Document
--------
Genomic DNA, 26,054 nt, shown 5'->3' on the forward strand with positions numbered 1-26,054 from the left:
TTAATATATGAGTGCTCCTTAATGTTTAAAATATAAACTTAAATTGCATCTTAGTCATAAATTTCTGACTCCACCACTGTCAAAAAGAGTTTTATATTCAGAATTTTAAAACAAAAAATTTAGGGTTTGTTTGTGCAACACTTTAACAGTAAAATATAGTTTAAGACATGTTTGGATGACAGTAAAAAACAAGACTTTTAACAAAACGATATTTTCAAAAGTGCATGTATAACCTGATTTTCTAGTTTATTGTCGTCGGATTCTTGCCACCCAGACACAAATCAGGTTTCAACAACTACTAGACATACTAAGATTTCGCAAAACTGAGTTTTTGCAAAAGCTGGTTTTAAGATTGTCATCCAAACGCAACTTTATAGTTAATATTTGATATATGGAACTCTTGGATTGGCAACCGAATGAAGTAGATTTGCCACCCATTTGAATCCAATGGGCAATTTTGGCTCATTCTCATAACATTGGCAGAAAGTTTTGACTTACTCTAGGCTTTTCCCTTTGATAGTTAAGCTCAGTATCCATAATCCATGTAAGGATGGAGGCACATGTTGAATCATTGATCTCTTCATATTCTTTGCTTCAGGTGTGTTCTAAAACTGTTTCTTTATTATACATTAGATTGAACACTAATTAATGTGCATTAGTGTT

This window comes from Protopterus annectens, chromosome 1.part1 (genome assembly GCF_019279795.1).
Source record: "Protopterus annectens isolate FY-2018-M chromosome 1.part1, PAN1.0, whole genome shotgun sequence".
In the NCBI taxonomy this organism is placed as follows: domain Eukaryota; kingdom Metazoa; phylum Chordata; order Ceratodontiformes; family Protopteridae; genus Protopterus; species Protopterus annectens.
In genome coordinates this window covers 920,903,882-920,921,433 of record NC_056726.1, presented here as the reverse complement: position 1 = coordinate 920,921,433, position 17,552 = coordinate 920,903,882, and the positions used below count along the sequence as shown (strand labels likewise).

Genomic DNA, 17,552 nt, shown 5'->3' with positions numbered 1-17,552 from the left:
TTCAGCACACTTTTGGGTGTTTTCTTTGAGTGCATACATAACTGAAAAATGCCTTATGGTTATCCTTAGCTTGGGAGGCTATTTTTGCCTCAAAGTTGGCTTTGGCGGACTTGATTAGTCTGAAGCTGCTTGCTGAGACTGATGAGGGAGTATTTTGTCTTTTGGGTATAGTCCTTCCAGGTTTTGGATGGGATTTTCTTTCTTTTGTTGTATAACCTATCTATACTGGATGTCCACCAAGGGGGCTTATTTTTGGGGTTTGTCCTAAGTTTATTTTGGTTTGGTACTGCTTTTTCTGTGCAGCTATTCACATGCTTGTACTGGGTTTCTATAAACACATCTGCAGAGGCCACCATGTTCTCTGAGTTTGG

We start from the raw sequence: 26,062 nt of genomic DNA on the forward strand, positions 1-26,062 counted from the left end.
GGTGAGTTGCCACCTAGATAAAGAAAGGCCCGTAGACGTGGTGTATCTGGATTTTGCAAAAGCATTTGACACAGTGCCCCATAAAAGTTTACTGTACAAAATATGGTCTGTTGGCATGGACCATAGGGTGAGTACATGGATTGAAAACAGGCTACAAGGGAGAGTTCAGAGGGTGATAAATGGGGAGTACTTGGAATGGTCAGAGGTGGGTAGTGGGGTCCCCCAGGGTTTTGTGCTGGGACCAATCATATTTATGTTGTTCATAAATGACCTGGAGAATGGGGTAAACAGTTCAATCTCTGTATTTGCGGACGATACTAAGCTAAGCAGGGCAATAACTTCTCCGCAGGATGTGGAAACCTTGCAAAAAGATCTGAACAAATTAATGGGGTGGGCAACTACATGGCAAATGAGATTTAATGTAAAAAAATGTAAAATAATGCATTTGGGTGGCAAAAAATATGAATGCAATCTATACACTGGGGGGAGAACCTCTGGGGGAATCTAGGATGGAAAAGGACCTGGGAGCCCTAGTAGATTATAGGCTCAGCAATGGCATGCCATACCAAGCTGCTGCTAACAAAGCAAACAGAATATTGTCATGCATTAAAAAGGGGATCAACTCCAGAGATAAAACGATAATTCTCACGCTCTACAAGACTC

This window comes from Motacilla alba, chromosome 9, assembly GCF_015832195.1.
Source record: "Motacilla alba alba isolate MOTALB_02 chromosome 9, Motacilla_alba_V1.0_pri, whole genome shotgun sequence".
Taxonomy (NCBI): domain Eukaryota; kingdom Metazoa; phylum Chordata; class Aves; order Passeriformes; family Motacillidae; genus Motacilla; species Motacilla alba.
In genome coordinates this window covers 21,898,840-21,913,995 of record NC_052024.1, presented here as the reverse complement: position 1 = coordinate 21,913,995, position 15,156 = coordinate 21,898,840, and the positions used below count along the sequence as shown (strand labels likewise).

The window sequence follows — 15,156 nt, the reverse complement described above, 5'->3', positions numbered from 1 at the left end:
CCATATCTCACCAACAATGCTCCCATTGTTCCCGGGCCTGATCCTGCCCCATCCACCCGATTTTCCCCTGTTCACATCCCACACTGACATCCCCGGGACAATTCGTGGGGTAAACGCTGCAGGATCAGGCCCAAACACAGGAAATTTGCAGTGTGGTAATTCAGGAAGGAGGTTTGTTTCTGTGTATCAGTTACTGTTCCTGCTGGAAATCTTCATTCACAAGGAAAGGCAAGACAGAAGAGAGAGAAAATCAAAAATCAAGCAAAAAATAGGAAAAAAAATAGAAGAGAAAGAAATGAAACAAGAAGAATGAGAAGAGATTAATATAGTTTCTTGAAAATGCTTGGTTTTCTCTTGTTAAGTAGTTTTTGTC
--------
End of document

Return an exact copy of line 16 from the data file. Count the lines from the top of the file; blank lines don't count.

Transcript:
CCATATCTCACCAACAATGCTCCCATTGTTCCCGGGCCTGATCCTGCCCCATCCACCCGATTTTCCCCTGTTCACATCCCACACTGACATCCCCGGGACAATTCGTGGGGTAAACGCTGCAGGATCAGGCCCAAACACAGGAAATTTGCAGTGTGGTAATTCAGGAAGGAGGTTTGTTTCTGTGTATCAGTTACTGTTCCTGCTGGAAATCTTCATTCACAAGGAAAGGCAAGACAGAAGAGAGAGAAAATCAAAAATCAAGCAAAAAATAGGAAAAAAAATAGAAGAGAAAGAAATGAAACAAGAAGAATGAGAAGAGATTAATATAGTTTCTTGAAAATGCTTGGTTTTCTCTTGTTAAGTAGTTTTTGTC